Unloading the containers at Puerto Cortes, the largest port in Central America, is very slow and time consuming. There are always long cues of trucks which are backed up for one, two or even three days waiting to be unloaded.
The drivers are paid 800 colones (8.75 colones = $1.00 US), or $91.43 per trip. The gas is paid by the subcontractor.
The $91.43 is very little money, when you consider that the round trip from El Salvador to Puerto Cortes takes between three days minimum and up to six days. Seventy-five percent of the time the drivers have to return to El Salvador empty, without a container. For those who decide to remain in Puerto Cortes until they get a container load back to El Salvador, the wait can be four, five, even six days—all without pay.
So, the drivers are earning just $15.24 to $30.48 a day. And these are not eight-hour days. In fact, the drivers are with their trucks at all times. If they are working 16 hours a day, their real wages would be just $0.95 to $1.90 an hour.
Also, the drivers have no health insurance, no Social Security pension, and no truck insurance in case of an accident. (Only 10 percent of the drivers, employed by the larger legal companies, are covered under El Salvador's Social Security health and pension plans, but of course, their health plan does not apply to all the time they must spend in Honduras.)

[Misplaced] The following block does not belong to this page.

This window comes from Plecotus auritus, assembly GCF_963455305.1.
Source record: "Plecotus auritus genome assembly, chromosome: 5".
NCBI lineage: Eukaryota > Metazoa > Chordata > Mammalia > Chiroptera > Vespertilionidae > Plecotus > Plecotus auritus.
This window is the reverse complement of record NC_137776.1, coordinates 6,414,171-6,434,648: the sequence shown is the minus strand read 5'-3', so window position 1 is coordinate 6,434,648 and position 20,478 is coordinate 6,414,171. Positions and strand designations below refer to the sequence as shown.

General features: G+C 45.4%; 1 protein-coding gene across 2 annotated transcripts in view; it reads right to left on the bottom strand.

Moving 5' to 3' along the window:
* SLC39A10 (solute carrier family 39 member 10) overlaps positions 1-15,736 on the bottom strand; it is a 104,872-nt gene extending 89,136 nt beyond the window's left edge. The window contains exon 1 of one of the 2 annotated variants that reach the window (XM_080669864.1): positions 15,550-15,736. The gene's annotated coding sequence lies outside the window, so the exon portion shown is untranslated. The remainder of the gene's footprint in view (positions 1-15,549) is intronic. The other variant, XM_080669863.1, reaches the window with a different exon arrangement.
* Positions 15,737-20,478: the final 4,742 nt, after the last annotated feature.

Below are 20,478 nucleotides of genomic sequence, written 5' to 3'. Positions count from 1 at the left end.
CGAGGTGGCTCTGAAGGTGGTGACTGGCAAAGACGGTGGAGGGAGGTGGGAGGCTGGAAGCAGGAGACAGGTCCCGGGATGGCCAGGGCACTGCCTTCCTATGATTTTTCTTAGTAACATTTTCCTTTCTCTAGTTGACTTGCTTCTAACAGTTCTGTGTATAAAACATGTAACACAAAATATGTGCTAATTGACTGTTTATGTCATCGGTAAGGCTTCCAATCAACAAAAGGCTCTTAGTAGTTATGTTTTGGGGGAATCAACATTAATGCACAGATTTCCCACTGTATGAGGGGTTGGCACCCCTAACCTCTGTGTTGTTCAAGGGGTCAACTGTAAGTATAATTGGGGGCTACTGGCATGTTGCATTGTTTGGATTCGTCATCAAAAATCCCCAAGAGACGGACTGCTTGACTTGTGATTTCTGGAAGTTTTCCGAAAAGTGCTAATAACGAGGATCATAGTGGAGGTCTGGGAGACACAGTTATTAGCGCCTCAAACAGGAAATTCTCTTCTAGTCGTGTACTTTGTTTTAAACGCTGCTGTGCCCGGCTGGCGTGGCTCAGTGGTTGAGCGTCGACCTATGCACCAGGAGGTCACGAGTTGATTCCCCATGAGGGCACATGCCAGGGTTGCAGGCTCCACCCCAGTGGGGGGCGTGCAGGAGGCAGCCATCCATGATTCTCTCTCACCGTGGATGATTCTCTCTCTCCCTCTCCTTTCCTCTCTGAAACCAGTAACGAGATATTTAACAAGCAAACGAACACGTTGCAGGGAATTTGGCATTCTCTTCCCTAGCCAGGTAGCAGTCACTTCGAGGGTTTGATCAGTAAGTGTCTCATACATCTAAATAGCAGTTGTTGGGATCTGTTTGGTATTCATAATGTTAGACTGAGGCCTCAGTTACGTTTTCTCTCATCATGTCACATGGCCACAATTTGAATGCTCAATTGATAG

While waiting for days in Puerto Cortes, the drivers sleep in their trucks and have to pay $1.00 to bathe in a local guest house—but they have to bring their own soap, towels and toilet paper. The drivers spend as little as possible on food, but food costs still come to $4.00, $5.00, $6.00 a day. The truckers are constantly forced to find ways to save money, so they stock up on tap water, which they bottle at home, hoping it will last out the trip. It's too expensive for them to phone home while they are on the road, so they forego that. Some drivers actually search the woods for herbs to treat their illnesses, since they have no health insurance.